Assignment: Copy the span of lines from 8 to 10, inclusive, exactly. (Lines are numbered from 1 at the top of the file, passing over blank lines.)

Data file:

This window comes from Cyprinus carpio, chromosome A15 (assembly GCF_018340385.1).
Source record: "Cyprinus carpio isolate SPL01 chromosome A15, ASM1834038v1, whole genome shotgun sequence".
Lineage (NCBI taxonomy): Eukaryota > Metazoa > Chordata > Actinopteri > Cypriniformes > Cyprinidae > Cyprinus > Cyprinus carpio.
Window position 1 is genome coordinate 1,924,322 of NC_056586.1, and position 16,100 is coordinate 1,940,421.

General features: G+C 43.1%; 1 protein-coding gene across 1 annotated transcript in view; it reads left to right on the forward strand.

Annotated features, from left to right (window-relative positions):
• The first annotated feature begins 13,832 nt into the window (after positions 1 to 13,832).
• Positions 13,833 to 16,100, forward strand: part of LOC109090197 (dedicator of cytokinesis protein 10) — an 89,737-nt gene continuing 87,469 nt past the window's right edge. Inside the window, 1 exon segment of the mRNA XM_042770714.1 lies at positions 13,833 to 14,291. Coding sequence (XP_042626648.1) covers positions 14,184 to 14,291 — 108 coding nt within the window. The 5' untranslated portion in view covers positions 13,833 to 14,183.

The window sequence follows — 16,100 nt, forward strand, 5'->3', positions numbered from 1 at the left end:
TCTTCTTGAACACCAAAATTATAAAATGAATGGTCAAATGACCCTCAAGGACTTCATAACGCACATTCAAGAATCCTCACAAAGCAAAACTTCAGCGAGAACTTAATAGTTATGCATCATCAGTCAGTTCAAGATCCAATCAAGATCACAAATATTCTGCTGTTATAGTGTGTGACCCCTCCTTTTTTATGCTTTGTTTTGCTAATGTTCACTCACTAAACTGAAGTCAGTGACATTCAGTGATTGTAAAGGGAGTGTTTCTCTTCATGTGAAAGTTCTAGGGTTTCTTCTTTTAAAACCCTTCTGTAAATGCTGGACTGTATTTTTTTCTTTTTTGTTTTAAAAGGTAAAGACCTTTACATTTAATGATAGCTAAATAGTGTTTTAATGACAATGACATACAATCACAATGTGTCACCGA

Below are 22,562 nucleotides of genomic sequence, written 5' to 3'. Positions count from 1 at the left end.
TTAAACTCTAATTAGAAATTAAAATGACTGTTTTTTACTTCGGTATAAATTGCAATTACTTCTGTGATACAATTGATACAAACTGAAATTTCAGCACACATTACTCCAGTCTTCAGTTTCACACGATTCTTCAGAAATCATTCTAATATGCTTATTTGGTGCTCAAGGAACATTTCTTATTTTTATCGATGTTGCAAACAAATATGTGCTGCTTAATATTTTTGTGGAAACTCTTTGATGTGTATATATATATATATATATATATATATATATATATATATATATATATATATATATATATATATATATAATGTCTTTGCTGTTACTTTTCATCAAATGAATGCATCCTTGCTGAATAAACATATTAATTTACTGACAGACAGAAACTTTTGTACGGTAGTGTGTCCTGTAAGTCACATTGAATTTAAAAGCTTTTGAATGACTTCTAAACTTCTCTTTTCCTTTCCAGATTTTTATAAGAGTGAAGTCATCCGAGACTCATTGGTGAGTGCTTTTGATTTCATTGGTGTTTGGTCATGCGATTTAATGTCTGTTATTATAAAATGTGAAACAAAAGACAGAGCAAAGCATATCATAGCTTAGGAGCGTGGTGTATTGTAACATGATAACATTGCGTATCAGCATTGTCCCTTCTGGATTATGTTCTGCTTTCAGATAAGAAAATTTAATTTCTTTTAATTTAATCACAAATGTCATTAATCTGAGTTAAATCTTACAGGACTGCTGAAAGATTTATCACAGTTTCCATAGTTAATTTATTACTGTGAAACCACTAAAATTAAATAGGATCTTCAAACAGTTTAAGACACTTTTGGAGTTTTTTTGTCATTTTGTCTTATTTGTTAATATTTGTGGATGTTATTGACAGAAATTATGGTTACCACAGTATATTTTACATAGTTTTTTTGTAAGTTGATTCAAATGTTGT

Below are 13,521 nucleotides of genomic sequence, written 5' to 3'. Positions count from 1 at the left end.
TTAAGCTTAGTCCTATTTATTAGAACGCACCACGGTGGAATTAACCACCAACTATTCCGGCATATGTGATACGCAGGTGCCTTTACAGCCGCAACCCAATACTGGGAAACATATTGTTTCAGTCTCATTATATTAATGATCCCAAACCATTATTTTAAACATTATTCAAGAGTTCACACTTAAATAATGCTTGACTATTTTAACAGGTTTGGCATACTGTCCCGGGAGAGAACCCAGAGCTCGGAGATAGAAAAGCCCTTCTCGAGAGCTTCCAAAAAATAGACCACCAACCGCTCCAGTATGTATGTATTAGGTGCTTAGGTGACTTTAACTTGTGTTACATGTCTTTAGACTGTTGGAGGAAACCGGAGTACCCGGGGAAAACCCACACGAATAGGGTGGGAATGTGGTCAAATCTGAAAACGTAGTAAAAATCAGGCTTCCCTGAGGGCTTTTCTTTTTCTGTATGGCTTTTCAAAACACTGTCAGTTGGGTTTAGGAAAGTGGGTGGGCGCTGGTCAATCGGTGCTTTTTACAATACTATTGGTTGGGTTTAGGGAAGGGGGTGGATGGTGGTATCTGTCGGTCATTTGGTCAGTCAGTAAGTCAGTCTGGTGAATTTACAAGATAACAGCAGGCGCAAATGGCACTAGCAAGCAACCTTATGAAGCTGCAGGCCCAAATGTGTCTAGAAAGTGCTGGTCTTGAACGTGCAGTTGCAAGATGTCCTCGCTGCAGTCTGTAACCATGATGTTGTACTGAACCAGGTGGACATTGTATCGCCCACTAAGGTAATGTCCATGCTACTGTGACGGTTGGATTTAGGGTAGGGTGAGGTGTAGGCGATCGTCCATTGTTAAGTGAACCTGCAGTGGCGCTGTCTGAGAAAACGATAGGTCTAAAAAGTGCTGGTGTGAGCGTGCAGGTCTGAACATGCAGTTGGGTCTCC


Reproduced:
• Positions 13,833 to 16,100, forward strand: part of LOC109090197 (dedicator of cytokinesis protein 10) — an 89,737-nt gene continuing 87,469 nt past the window's right edge. Inside the window, 1 exon segment of the mRNA XM_042770714.1 lies at positions 13,833 to 14,291. Coding sequence (XP_042626648.1) covers positions 14,184 to 14,291 — 108 coding nt within the window. The 5' untranslated portion in view covers positions 13,833 to 14,183.

The window sequence follows — 16,100 nt, forward strand, 5'->3', positions numbered from 1 at the left end:
TCTTCTTGAACACCAAAATTATAAAATGAATGGTCAAATGACCCTCAAGGACTTCATAACGCACATTCAAGAATCCTCACAAAGCAAAACTTCAGCGAGAACTTAATAGTTATGCATCATCAGTCAGTTCAAGATCCAATCAAGATCACAAATATTCTGCTGTTATAGTGTGTGACCCCTCCTTTTTTATGCTTTGTTTTGCTAATGTTCACTCACTAAACTGAAGTCAGTGACATTCAGTGATTGTAAAGGGAGTGTTTCTCTTCATGTGAAAGTTCTAGGGTTTCTTCTTTTAAAACCCTTCTGTAAATGCTGGACTGTATTTTTTTCTTTTTTGTTTTAAAAGGTAAAGACCTTTACATTTAATGATAGCTAAATAGTGTTTTAATGACAATGACATACAATCACAATGTGTCACCGA